Nqobile Bhebhe, Senior Business Reporter
ZIMBABWE’S trade development and promotion agency, ZimTrade says it is collaborating with communal farmers to ramp up baobab production for exports to the European Union as demand for organic foodstuff increases.
The demand for organic foods is said to have risen sharply with the advent of the Covid-19 pandemic as consumers shift their tastes.
This has created a window of opportunity for producers to seek more markets and utilise the export window, ZimTrade chief executive officer, Mr Allan Majuru, has said.
Speaking during a panel discussion at the International Business Conference in Bulawayo on Wednesday, Mr Majuru said the advent of Covid-19 has created a huge export market for pineapples and baobab, in particular.
He said baobab powder has key nutritious components that consumers are now chasing after.
“We have started exporting organic pineapples to the Netherlands and this was premised on the need by our counterparts to focus on healthy foodstuffs,” he said.
“Covid-19 changed tastes of consumers and that subsequently also directed us to look at our value chains to say how best we can respond to the changes in the market,” he said in a discussion anchored on re-imagining value chain opportunities and challenges.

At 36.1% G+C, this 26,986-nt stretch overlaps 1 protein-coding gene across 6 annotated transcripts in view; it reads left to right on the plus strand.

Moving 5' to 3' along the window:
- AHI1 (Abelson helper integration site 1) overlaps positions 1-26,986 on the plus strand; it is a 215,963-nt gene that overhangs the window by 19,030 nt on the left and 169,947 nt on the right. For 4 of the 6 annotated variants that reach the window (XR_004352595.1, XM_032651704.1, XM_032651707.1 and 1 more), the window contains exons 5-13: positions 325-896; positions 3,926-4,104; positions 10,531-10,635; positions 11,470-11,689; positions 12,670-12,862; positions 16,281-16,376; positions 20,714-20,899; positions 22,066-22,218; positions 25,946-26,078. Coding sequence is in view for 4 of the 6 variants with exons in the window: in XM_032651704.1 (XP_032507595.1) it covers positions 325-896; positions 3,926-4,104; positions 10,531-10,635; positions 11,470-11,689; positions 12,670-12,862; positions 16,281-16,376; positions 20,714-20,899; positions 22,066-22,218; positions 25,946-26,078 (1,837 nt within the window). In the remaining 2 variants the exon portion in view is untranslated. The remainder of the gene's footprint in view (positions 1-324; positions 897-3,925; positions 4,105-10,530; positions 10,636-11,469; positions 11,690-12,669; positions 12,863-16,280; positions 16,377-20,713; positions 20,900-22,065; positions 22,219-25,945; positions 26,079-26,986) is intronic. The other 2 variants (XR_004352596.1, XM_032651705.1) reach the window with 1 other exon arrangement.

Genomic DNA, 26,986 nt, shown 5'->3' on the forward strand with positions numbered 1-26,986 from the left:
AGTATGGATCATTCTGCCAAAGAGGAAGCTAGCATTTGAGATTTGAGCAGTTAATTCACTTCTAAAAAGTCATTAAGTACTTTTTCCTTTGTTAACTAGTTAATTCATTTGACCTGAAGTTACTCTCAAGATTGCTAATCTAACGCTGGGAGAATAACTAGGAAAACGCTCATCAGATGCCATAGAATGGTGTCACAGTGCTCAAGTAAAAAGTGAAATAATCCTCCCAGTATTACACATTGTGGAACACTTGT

“On value retention, farmers were selling pineapples for 20 cents a kilogram but when they were certified organic the price shot to 70 cents.
“As much as we are exporting, we are changing livelihoods and retaining value in the communal areas and for us, it’s export promotion and changing our farmer’s way of life.”
Mr Majuru said ZimTrade was now also focusing on baobab exports after discovering that its powder component has six times more calcium than in milk, six times vitamin C than in oranges and more potassium than in bananas.
“That gives you the health benefits of getting into baobab production. Our communal farmers are best placed to do that,” he said.
He said at some stage, the country was the continent’s top exporter of agricultural commodities but the focus is on reclaiming that tag.
“The predominant focus was exporting to the European Union, but we have shifted focus on the Middle East. We have made UAE our number two export market destination,” said Mr Majuru.
“Our fresh produce at the Dubai Expo was well received and now we are bringing in buyers from Dubai because people are skeptical about whether the product is from Zimbabwe.
“So, the buyers will visit to also invest in production and control the supply chain.”
ZimTrade participated in the Zimbabwe-Dubai Business Forum, which strengthened bilateral trade relations between the country and the United Arab Emirates.
With the Horticulture Recovery and Growth Plan under implementation to stimulate exports, indications are that local farmers will boost production, making it easy to meet the requirements of buyers and growing demand.
There is a growing demand for organic foods among consumers, as more people are becoming health conscious and looking for products that are high in nutrients and low in calories.
Consumers are becoming more aware of foods containing synthetic pesticides and fertilizers and are switching to organic foods, which is driving the market growth of organic farming that is devoid of the chemicals used in crops.